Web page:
post #78 of 172
Quote:
Originally Posted by backtomac View Post

What is it? Generally if the image is a JPEG file I attach it directly to the EHR file. But I would be interested in knowing the options available.

I agree that Macs are gaining in popularity amongst US health care professionals. My billing software is MacPractice and I am under the impression that they have seen a steady and consistent increase in their business over the past few years that has corresponded with the general increase in Mac popularity over the last few years. I also use SpringCharts EHR and I have been told by representatives there that 20% of their user base are Macs. I would hate to see Apple abandon OSX server as this would jeopardize the future of these apps on the Mac platform.

I'm in the 3D medical imaging business and education field as well. Kind of interesting to see this discussion here even though it's way off topic. I'm a specialist in digital x-ray and going off on a tangent so... I think I'll give this OSiriX a try since it is open source. Our software currently is all Windows based and ties into TDO which is a comprehensive software platform for dental practices.

Even if Apple did abandon the Server, can't you just install those packages on any Mac and simply enable all the file sharing configurations necessary? The new Lion Server is just some add on management tools to the regular Lion version.

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post #79 of 172
Quote:
Originally Posted by mstone View Post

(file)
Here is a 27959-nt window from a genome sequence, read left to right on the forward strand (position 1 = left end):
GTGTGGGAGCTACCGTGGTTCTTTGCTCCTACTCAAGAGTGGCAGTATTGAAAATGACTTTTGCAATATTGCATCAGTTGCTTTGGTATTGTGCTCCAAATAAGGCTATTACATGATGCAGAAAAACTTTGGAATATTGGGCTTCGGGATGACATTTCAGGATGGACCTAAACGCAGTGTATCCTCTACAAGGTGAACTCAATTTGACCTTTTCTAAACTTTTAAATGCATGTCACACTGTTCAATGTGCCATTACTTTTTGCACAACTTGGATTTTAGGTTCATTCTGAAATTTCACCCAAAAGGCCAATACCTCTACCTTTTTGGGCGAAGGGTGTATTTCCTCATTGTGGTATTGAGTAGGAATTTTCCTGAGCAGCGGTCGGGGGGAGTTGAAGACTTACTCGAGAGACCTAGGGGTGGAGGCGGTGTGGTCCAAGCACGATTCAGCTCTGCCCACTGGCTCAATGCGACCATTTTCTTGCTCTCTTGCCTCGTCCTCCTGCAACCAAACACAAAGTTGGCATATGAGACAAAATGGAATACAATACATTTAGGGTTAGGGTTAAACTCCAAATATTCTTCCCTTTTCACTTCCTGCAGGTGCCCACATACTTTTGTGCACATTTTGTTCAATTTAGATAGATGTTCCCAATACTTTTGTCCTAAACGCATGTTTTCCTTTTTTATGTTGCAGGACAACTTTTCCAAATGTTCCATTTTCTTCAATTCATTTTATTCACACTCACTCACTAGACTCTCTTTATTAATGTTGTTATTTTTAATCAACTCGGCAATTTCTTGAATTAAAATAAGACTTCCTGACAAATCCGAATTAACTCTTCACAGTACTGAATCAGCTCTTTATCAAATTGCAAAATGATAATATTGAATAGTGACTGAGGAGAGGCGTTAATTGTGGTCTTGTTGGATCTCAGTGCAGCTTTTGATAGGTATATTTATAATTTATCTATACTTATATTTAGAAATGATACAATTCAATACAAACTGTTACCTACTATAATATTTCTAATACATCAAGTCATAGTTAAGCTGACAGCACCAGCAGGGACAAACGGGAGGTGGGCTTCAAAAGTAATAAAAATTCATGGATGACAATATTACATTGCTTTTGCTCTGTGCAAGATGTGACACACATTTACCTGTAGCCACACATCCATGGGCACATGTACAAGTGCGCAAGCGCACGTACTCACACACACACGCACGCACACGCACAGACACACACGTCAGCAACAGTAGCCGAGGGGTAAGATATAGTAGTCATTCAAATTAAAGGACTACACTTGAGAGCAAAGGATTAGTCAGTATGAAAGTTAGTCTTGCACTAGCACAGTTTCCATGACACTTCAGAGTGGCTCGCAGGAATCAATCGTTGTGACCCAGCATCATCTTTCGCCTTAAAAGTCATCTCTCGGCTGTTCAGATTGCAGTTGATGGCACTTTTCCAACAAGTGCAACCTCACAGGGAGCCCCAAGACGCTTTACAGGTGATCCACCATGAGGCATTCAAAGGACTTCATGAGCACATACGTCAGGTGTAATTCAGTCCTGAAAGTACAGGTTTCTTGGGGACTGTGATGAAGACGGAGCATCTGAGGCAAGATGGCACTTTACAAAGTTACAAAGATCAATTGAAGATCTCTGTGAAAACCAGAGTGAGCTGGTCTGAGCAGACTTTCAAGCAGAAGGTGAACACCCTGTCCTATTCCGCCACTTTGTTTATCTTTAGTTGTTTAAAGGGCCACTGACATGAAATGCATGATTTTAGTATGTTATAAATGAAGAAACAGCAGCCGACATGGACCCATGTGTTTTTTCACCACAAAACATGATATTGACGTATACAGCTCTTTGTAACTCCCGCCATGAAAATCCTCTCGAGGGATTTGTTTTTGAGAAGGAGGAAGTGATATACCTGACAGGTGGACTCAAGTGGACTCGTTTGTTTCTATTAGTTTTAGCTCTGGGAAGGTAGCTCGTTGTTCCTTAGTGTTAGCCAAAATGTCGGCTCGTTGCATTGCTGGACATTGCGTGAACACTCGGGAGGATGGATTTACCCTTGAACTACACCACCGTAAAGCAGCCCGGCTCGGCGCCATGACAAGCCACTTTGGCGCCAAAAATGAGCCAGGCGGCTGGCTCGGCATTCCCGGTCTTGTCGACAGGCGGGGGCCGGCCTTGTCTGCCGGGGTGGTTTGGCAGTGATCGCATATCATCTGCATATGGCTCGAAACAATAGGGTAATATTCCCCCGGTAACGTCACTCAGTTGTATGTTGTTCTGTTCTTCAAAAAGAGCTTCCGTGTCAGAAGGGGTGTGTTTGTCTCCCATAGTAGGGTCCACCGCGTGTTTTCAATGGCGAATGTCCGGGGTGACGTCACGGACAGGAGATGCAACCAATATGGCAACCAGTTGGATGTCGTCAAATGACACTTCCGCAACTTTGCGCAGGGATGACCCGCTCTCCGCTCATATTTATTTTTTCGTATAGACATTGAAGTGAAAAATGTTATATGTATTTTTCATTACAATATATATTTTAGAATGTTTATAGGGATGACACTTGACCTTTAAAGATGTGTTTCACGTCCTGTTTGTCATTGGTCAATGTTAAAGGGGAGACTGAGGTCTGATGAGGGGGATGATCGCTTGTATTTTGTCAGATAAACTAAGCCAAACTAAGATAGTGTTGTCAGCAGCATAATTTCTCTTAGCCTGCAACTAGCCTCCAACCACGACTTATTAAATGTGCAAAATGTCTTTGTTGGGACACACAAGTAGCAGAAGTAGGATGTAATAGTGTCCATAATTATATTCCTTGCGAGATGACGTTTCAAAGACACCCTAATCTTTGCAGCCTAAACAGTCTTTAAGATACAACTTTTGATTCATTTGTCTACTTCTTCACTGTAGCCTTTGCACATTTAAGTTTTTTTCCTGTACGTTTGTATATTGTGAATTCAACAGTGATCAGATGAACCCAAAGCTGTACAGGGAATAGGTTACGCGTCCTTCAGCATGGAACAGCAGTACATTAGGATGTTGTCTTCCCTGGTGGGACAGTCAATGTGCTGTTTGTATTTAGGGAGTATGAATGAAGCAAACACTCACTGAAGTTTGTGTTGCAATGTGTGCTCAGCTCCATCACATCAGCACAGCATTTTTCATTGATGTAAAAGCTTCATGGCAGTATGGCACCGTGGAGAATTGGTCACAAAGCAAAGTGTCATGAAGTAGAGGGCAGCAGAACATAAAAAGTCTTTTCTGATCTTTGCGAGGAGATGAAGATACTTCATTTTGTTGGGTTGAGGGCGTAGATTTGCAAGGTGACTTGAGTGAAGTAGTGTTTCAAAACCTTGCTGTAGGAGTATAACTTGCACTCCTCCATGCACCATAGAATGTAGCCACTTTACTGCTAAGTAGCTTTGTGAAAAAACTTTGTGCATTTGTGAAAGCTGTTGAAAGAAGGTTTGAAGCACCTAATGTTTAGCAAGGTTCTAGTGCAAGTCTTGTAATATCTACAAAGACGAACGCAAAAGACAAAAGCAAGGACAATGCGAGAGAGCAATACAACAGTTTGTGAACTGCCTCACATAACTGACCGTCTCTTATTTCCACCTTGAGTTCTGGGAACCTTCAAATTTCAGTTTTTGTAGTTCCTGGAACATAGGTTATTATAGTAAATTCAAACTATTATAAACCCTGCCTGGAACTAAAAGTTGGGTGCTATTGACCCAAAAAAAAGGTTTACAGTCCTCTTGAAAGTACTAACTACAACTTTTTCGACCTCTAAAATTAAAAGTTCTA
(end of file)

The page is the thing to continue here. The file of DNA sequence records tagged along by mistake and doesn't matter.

I'm in the 3D medical imaging business and education field as well. Kind of interesting to see this discussion here even though it's way off topic. I'm a specialist in digital x-ray and going off on a tangent so... I think I'll give this OSiriX a try since it is open source. Our software currently is all Windows based and ties into TDO which is a comprehensive software platform for dental practices.

Osirix is excellent. I have radiologist friends at the hospital that have Macs at home and feel that Osirix is as good as the Windows PACS software they use at the hospital. Its free so you ought to give it a test drive. I bet you'll be impressed by it.

Quote:
Originally Posted by mstone View Post

Even if Apple did abandon the Server, can't you just install those packages on any Mac and simply enable all the file sharing configurations necessary?

I don't know. I suspect that those vendors might just write a server version in Windows or Linux that the Mac clients could access the files to. This has a real downside for me as I currently do most of the administration of my computers. Adding another platform just makes that more difficult. OSX server once set up (I did not do this, I had an outside consultant do this for me) is easy to administer. I also would loose some of the advantages of OSX. Example; I have an automator script that helps me backup my data. Moving to another platform means having to replace that workflow with a Linux or Windows solution. I'm sure that they exist but I would have to discover it and it may not be free like automator is on OSX.

I'm a real fan of OSX server for small business. I think its under-appreciated.
post #80 of 172
Quote:
Originally Posted by Marvin View Post


The chips arrive April 29th so likely the first week in May.

.

Sooo.. a new, very different form factor for MacBook Pro and no 'special' announcement? Just shows up in the store one day? Seems odd. Would Apple have a special event one month before WWDC?
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AppleInsider › Forums › Mac Hardware › Future Apple Hardware › Availability of Apple's 15-inch MacBook Pros constrained ahead of redesigned models